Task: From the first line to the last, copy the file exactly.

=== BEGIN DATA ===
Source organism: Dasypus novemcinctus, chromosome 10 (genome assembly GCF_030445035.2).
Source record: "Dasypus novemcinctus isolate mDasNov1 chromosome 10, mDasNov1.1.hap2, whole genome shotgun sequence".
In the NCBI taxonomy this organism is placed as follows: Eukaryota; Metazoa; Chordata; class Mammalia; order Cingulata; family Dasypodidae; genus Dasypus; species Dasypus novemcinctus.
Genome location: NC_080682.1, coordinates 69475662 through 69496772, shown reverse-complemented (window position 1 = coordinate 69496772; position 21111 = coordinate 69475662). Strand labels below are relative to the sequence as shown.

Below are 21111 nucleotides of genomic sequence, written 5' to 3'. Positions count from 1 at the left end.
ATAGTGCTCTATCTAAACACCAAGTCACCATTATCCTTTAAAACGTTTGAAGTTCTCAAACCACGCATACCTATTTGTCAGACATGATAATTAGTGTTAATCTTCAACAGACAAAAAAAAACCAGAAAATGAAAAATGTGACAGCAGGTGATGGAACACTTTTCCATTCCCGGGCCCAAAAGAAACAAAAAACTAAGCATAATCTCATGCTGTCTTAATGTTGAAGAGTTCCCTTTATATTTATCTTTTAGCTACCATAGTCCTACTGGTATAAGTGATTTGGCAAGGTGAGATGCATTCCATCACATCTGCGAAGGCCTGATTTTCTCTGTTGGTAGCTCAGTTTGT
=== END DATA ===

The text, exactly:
Source organism: Dasypus novemcinctus, chromosome 10 (genome assembly GCF_030445035.2).
Source record: "Dasypus novemcinctus isolate mDasNov1 chromosome 10, mDasNov1.1.hap2, whole genome shotgun sequence".
In the NCBI taxonomy this organism is placed as follows: Eukaryota; Metazoa; Chordata; class Mammalia; order Cingulata; family Dasypodidae; genus Dasypus; species Dasypus novemcinctus.
Genome location: NC_080682.1, coordinates 69475662 through 69496772, shown reverse-complemented (window position 1 = coordinate 69496772; position 21111 = coordinate 69475662). Strand labels below are relative to the sequence as shown.

Below are 21111 nucleotides of genomic sequence, written 5' to 3'. Positions count from 1 at the left end.
ATAGTGCTCTATCTAAACACCAAGTCACCATTATCCTTTAAAACGTTTGAAGTTCTCAAACCACGCATACCTATTTGTCAGACATGATAATTAGTGTTAATCTTCAACAGACAAAAAAAAACCAGAAAATGAAAAATGTGACAGCAGGTGATGGAACACTTTTCCATTCCCGGGCCCAAAAGAAACAAAAAACTAAGCATAATCTCATGCTGTCTTAATGTTGAAGAGTTCCCTTTATATTTATCTTTTAGCTACCATAGTCCTACTGGTATAAGTGATTTGGCAAGGTGAGATGCATTCCATCACATCTGCGAAGGCCTGATTTTCTCTGTTGGTAGCTCAGTTTGT